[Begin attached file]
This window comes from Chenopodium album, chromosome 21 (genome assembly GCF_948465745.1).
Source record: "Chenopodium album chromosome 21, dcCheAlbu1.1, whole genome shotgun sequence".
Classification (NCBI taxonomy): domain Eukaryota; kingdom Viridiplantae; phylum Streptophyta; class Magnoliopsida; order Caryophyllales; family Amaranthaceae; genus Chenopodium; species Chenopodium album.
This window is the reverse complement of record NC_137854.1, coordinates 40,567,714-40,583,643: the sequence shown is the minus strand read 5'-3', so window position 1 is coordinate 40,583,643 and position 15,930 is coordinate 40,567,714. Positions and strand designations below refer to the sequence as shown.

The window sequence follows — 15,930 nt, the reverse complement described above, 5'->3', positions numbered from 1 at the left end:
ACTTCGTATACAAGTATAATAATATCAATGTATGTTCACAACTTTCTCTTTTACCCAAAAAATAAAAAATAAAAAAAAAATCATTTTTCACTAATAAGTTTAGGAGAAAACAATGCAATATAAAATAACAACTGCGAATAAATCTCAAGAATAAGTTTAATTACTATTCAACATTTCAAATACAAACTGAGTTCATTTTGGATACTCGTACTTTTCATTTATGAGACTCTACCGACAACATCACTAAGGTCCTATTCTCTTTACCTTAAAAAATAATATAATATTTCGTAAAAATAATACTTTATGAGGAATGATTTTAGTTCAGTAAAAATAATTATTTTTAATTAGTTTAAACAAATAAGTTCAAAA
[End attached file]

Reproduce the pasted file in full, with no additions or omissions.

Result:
This window comes from Chenopodium album, chromosome 21 (genome assembly GCF_948465745.1).
Source record: "Chenopodium album chromosome 21, dcCheAlbu1.1, whole genome shotgun sequence".
Classification (NCBI taxonomy): domain Eukaryota; kingdom Viridiplantae; phylum Streptophyta; class Magnoliopsida; order Caryophyllales; family Amaranthaceae; genus Chenopodium; species Chenopodium album.
This window is the reverse complement of record NC_137854.1, coordinates 40,567,714-40,583,643: the sequence shown is the minus strand read 5'-3', so window position 1 is coordinate 40,583,643 and position 15,930 is coordinate 40,567,714. Positions and strand designations below refer to the sequence as shown.

The window sequence follows — 15,930 nt, the reverse complement described above, 5'->3', positions numbered from 1 at the left end:
ACTTCGTATACAAGTATAATAATATCAATGTATGTTCACAACTTTCTCTTTTACCCAAAAAATAAAAAATAAAAAAAAAATCATTTTTCACTAATAAGTTTAGGAGAAAACAATGCAATATAAAATAACAACTGCGAATAAATCTCAAGAATAAGTTTAATTACTATTCAACATTTCAAATACAAACTGAGTTCATTTTGGATACTCGTACTTTTCATTTATGAGACTCTACCGACAACATCACTAAGGTCCTATTCTCTTTACCTTAAAAAATAATATAATATTTCGTAAAAATAATACTTTATGAGGAATGATTTTAGTTCAGTAAAAATAATTATTTTTAATTAGTTTAAACAAATAAGTTCAAAA